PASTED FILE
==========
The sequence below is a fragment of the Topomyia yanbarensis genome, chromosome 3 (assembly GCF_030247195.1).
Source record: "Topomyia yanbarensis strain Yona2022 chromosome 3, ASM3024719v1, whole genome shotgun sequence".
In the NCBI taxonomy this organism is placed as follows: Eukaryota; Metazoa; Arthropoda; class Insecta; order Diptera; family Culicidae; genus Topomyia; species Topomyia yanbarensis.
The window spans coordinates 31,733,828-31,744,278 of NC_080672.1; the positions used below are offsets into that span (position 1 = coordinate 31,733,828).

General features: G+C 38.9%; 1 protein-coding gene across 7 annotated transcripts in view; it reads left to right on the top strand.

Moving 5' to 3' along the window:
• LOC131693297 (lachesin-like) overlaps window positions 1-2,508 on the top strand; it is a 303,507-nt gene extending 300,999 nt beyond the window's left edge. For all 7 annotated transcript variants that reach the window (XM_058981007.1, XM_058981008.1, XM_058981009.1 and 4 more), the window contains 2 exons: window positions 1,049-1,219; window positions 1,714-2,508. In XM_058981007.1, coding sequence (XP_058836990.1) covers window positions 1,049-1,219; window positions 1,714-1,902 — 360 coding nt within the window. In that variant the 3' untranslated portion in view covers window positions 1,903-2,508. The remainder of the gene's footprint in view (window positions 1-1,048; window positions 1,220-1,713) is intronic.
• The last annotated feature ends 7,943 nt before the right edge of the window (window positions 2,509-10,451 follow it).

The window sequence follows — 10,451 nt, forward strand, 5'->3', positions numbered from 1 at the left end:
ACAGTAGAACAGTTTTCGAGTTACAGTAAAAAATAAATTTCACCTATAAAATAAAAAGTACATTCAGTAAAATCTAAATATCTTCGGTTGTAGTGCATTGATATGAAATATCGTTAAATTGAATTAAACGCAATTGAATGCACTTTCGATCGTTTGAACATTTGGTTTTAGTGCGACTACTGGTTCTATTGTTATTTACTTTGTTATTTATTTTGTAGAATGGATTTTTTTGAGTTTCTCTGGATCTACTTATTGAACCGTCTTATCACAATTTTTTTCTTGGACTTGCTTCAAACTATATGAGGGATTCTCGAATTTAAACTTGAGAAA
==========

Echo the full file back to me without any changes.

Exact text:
The sequence below is a fragment of the Topomyia yanbarensis genome, chromosome 3 (assembly GCF_030247195.1).
Source record: "Topomyia yanbarensis strain Yona2022 chromosome 3, ASM3024719v1, whole genome shotgun sequence".
In the NCBI taxonomy this organism is placed as follows: Eukaryota; Metazoa; Arthropoda; class Insecta; order Diptera; family Culicidae; genus Topomyia; species Topomyia yanbarensis.
The window spans coordinates 31,733,828-31,744,278 of NC_080672.1; the positions used below are offsets into that span (position 1 = coordinate 31,733,828).

General features: G+C 38.9%; 1 protein-coding gene across 7 annotated transcripts in view; it reads left to right on the top strand.

Moving 5' to 3' along the window:
• LOC131693297 (lachesin-like) overlaps window positions 1-2,508 on the top strand; it is a 303,507-nt gene extending 300,999 nt beyond the window's left edge. For all 7 annotated transcript variants that reach the window (XM_058981007.1, XM_058981008.1, XM_058981009.1 and 4 more), the window contains 2 exons: window positions 1,049-1,219; window positions 1,714-2,508. In XM_058981007.1, coding sequence (XP_058836990.1) covers window positions 1,049-1,219; window positions 1,714-1,902 — 360 coding nt within the window. In that variant the 3' untranslated portion in view covers window positions 1,903-2,508. The remainder of the gene's footprint in view (window positions 1-1,048; window positions 1,220-1,713) is intronic.
• The last annotated feature ends 7,943 nt before the right edge of the window (window positions 2,509-10,451 follow it).

The window sequence follows — 10,451 nt, forward strand, 5'->3', positions numbered from 1 at the left end:
ACAGTAGAACAGTTTTCGAGTTACAGTAAAAAATAAATTTCACCTATAAAATAAAAAGTACATTCAGTAAAATCTAAATATCTTCGGTTGTAGTGCATTGATATGAAATATCGTTAAATTGAATTAAACGCAATTGAATGCACTTTCGATCGTTTGAACATTTGGTTTTAGTGCGACTACTGGTTCTATTGTTATTTACTTTGTTATTTATTTTGTAGAATGGATTTTTTTGAGTTTCTCTGGATCTACTTATTGAACCGTCTTATCACAATTTTTTTCTTGGACTTGCTTCAAACTATATGAGGGATTCTCGAATTTAAACTTGAGAAA